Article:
Congresswoman Denise Majette has a lot of reasons to pray.
"As a freshman member of Congress in the minority party, I need to be constantly connected to the Holy Spirit to stay strong," Majette, a Democrat from Georgia, said.
Before they debate issues that affect millions of Americans' lives, many legislators meet for informal prayer sessions and Bible studies. Organized prayer breakfasts also are held weekly for Senate and House members, which Rep. Zach Wamp, R-Tenn., called "the finest hour of the week."
Although the Constitution forbids them to tamper with religious expression and practice in their roles as elected officials, in private, congressional members feel free to bend God's ear about some of the nation's most pressing issues.
"I've met with a senator friend of mine to pray about the world and pray about other countries and each other," said Wamp. "There's a lot of prayer. It's a huge source of strength for members of Congress."
Rep. Todd Tiahrt, R-Kan., attends Bible study classes at the Capitol and hosts impromptu prayer sessions with friends. "It's sort of a time of listening and a brief closing prayer in my office," Tiahrt said. "I found prayer doesn't hurt anyone and it's often a source of strength."
Daniel Dreisbach, a professor of justice, law and society at American University in Washington, said despite the constraints of the First Amendment, church and state have been linked since the time of the Founding Fathers. In the country's earliest years, he noted, worship services were commonplace on public grounds and Congress often dabbled in religious matters. The appointment and salaries of Senate and House chaplains were among the first agenda items of the first Congress.
Today, as Congress continues to open sessions with prayer and observes a National Day of Prayer established in 1952, some groups say that religion and politics are inexorably linked.
Praying in congressional offices "shows that they're not divorcing their religious views from their public office," said Annie Laurie Gaylor, co-founder of the Freedom From Religion Foundation, a group advocating church-state separation.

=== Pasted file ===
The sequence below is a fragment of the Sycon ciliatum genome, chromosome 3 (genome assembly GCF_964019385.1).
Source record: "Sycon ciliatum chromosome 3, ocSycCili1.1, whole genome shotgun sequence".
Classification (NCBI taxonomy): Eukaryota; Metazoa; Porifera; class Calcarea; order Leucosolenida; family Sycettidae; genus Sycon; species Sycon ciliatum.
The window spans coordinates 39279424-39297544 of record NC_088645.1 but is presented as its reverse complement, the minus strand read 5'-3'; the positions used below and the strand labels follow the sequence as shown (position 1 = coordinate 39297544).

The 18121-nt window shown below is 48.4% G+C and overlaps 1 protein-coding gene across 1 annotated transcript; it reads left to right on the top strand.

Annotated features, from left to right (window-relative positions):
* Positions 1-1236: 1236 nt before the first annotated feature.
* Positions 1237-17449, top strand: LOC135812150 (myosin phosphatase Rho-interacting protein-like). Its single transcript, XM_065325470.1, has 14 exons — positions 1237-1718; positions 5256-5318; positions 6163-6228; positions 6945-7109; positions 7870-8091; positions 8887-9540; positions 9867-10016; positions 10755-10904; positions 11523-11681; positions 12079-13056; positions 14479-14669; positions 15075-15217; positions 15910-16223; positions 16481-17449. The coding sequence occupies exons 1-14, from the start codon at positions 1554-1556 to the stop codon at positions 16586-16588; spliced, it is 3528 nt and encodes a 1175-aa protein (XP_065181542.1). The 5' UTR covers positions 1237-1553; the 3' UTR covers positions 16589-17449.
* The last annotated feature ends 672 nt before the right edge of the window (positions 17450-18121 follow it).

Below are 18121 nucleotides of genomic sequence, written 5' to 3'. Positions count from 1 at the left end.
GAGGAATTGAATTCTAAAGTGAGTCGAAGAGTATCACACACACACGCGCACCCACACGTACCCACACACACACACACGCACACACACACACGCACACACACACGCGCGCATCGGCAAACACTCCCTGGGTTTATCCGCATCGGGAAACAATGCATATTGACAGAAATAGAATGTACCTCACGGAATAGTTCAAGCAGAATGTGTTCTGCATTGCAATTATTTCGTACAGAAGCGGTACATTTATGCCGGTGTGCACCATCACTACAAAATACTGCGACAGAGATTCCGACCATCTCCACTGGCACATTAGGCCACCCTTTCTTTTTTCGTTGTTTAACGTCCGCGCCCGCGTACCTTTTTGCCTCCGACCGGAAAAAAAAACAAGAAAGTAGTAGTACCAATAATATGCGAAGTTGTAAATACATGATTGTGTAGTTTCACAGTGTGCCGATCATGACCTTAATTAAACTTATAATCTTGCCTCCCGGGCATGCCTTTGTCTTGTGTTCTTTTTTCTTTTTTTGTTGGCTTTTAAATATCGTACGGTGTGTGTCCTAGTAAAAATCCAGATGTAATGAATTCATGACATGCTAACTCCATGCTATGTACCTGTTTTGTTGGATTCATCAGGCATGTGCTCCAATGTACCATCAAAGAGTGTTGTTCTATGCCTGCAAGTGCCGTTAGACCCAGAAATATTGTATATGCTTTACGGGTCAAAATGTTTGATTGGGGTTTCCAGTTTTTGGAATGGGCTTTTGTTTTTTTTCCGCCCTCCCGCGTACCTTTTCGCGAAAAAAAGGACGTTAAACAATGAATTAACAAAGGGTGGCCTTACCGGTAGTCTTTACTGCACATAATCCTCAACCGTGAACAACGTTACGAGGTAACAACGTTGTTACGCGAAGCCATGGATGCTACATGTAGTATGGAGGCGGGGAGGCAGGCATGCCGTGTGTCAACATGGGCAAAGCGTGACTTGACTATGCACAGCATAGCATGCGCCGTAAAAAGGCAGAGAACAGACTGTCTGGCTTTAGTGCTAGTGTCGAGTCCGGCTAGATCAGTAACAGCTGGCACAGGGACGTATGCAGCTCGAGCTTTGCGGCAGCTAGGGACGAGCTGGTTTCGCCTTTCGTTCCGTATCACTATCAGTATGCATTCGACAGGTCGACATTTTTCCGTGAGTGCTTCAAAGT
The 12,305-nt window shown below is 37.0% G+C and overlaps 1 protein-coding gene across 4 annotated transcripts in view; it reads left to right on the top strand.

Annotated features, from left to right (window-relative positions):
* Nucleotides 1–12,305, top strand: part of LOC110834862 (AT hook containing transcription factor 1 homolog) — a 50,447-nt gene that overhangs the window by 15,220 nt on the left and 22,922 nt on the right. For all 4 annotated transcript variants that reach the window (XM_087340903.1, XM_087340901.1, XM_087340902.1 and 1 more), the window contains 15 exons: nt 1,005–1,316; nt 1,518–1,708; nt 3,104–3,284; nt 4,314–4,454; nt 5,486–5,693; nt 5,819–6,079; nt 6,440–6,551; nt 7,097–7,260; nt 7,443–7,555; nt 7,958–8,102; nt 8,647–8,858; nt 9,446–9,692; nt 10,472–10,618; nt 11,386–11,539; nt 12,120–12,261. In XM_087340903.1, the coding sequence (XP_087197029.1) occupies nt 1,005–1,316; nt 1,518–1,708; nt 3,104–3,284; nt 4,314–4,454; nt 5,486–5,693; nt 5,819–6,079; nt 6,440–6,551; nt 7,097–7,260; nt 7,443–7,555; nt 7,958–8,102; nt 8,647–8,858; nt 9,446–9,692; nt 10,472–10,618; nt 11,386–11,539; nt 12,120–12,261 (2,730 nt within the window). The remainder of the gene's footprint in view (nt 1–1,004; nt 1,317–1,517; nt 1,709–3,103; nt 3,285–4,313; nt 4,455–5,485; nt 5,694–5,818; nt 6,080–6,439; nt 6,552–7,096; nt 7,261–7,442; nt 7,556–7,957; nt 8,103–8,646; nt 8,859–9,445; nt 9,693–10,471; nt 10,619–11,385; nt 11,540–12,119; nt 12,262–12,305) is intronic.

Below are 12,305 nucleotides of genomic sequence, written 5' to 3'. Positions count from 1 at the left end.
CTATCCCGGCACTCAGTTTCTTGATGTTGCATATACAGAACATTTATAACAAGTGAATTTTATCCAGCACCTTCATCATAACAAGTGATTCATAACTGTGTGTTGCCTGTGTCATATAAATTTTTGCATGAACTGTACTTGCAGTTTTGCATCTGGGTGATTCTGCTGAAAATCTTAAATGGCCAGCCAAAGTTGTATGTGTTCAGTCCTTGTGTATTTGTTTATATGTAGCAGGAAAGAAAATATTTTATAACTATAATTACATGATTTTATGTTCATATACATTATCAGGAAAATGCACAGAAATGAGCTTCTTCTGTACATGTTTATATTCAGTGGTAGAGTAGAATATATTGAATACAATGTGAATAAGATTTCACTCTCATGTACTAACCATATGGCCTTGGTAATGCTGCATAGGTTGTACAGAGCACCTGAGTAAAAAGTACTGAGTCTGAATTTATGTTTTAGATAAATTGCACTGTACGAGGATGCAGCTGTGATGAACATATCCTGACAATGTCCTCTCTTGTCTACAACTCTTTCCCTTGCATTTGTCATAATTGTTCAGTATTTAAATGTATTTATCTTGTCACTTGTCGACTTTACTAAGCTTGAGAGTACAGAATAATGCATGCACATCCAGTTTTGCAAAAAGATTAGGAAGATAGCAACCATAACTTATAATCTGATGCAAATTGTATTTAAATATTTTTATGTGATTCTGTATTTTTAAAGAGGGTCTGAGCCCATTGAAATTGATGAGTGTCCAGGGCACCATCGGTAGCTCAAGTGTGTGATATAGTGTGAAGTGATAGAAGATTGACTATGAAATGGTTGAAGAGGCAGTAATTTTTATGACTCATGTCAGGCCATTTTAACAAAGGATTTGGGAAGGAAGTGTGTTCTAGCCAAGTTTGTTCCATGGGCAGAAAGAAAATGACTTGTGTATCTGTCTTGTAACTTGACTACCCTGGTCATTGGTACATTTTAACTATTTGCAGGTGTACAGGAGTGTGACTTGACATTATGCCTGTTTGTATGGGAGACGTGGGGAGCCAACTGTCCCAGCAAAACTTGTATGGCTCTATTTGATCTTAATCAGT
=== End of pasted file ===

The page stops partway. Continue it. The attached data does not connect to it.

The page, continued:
But Dreisbach said prayer in Congress is allowed, provided it's voluntary.
"We don't ask people to shed their religious beliefs once they step into the halls of government," he said.
Dreisbach said religious beliefs are as ingrained as political affiliation -- an undeniable part of a person's beliefs. He said discussing religion or engaging in prayer are no different from rooting for a baseball team or discussing the weather, as long as they are done in private -- a position Wamp shares.
"The Scripture says you're not to do it publicly or proudly but to find a place, maybe in a closet, so (prayer) is a private, personal thing," Wamp said. "People should not beat their chest about it."
Gaylor agreed that private prayer at work is permissible, but the members of Congress must be careful not to impose their views on their staff or visitors. Or, she said, they could pray elsewhere.
"There are a plethora of tax-exempt churches right around the corner from the Capitol," Gaylor said. "Why don't they pray there?"
Because there are so many prayer breakfasts, prayer meetings and private praying going on in the Capitol and nearby House and Senate office buildings, congressmen need to realize there may be a feeling of pressure to participate among congressional staff and others on Capitol Hill, said
Melissa Rogers, visiting professor of religion and public policy at Wake Forest University Divinity School.